Affluent investors place more trust in their financial advisers than they do in their lawyers and accountants, according to a new study by the Spectrem Group.
Even though the level of trust placed in advisers remains lower than it stood before the Great Recession, the survey indicates improved satisfaction with advisers, as some investors are ranking them as high as their primary care physicians in terms of trust.
The report, “Advisor Relationships and Changing Advice Requirements,” outlines how trust is a crucial factor in determining how investors choose and work with financial advisers. It also highlights ways in which advisers can enhance their relationships with clients. The study focused on mass affluent investors with a net worth between $100,000 and $1 million (not including primary residence), the millionaire investor with a net worth between $1 million and $5 million, and the ultra high net-worth (UHNW) investor, with a net worth between $5 million and $25 million.
“Affluent investors often carry the burden of sustaining and building their family’s wealth, sometimes for generations, which is why it is critical that their relationship with an adviser be built on long-term trust,” says Spectrem Group President George H. Walper Jr. “Because their hard-earned money is at stake, that trust will literally have to be earned, and frequent and proactive communication by advisers is key to nurturing an enduring relationship built on trust.”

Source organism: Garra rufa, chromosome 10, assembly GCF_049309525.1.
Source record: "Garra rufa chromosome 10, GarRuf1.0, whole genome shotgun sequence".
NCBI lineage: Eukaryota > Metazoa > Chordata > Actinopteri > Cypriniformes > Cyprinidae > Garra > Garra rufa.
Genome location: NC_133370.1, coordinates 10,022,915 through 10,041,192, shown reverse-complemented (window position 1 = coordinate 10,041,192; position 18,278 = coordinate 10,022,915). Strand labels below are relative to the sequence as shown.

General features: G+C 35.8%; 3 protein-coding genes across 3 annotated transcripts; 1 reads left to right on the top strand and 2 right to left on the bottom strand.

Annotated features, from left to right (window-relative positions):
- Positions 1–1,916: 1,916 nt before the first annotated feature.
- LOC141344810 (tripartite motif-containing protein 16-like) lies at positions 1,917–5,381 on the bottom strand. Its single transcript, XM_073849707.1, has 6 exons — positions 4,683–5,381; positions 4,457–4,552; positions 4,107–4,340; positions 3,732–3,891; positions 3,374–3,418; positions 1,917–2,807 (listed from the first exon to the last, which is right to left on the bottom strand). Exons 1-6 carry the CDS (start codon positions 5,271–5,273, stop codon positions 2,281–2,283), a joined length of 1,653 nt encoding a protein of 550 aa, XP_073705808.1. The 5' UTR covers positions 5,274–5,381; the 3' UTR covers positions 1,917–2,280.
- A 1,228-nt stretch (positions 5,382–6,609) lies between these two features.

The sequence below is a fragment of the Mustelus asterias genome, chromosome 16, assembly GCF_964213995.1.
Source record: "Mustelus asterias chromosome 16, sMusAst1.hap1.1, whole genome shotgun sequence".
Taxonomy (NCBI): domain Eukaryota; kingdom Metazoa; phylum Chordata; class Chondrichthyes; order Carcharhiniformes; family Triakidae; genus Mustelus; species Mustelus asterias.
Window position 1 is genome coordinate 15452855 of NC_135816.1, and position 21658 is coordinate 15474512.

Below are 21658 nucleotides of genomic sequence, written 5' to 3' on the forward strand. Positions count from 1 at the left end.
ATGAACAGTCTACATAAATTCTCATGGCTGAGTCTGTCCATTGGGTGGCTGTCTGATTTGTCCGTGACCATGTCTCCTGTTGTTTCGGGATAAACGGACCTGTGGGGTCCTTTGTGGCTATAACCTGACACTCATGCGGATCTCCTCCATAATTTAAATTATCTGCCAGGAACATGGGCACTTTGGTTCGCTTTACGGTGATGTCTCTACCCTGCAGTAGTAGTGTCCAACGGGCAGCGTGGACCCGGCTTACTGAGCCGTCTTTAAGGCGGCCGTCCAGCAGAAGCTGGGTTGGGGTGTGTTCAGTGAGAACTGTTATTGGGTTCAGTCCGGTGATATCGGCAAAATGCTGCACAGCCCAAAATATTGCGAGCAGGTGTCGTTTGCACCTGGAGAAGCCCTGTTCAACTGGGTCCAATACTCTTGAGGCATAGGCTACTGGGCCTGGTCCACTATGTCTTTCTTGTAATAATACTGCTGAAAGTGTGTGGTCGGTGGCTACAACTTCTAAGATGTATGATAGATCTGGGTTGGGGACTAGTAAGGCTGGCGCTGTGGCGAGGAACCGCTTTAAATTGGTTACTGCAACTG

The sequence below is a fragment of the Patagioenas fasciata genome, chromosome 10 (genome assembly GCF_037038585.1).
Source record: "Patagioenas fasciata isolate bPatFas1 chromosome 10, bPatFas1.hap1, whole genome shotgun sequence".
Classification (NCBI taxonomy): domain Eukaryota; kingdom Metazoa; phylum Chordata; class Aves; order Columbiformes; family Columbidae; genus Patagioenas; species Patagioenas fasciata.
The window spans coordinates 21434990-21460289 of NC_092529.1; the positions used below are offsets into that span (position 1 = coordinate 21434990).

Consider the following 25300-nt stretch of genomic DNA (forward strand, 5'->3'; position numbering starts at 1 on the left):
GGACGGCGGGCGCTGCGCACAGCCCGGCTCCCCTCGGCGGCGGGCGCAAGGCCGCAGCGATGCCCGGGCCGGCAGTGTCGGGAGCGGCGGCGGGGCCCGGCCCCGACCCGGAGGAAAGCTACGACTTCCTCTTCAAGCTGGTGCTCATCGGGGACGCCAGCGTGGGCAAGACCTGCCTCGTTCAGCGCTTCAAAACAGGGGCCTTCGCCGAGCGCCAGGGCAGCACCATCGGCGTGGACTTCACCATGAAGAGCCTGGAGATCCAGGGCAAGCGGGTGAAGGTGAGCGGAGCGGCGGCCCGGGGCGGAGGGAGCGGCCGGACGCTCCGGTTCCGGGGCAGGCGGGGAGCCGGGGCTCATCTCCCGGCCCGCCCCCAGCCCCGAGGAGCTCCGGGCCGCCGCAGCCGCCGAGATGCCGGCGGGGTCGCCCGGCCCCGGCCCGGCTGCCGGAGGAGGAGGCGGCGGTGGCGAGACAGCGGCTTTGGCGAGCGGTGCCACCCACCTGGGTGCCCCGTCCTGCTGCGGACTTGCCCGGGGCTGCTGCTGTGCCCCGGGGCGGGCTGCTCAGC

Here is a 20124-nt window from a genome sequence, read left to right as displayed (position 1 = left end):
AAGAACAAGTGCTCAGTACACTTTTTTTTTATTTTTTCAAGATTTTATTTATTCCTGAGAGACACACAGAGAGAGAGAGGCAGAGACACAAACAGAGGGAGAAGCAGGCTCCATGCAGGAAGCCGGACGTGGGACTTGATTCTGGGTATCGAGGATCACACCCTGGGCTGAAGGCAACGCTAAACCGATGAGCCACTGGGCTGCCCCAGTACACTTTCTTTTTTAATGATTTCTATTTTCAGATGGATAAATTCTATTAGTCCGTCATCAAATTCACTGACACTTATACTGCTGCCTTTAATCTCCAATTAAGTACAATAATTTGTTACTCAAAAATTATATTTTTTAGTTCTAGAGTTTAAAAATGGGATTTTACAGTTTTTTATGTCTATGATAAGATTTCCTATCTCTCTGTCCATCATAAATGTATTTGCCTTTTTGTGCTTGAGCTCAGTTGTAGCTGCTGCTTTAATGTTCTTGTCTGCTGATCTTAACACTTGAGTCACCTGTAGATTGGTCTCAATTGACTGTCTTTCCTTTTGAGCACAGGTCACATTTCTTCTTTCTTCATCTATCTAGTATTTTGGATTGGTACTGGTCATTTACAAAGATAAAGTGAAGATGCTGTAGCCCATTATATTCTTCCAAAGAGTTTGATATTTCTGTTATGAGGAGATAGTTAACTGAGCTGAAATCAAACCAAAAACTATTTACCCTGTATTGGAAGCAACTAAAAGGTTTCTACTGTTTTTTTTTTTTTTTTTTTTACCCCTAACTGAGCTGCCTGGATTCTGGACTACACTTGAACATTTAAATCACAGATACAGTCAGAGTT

Lack of communication and proactivity were cited as the biggest driving factors in terminating relationships with advisers. Sixty-one percent of mass affluent investors said that an adviser’s failure to return phone calls in a timely manner will cause them to end their relationships. Sixty-three percent of millionaires and 71% of UHNW investors said the same.
Preferences regarding communication varied among wealth classes. The study found that 45% of mass affluent investors want their adviser to initiate contact with them on a quarterly basis. Nineteen percent would prefer that this happen monthly. Thirty-five percent of UHNW investors expect their adviser to return phone calls within two hours, and nearly 68% consider a returned call the next day unacceptable.
Trust is also a major factor in determining who investors choose to work with. The study found most investors initiate relationships with advisers following referrals from other people they trust. Fifty-one percent of mass affluent investors, 47% of millionaire investors, and 53% of UHNW investors are initially introduced to an adviser through the referral by a family member or friend.
However, nearly six in 10 Millionaires and almost half of UHNW investors believe their advisers are biased toward certain groups of products, and are more interested in pushing those products than they are in offering advice that will benefit them for the long term.
Additional insights on the three wealth segments examined in the report, as well as information about other Spectrem studies, are available at Spectrem.com.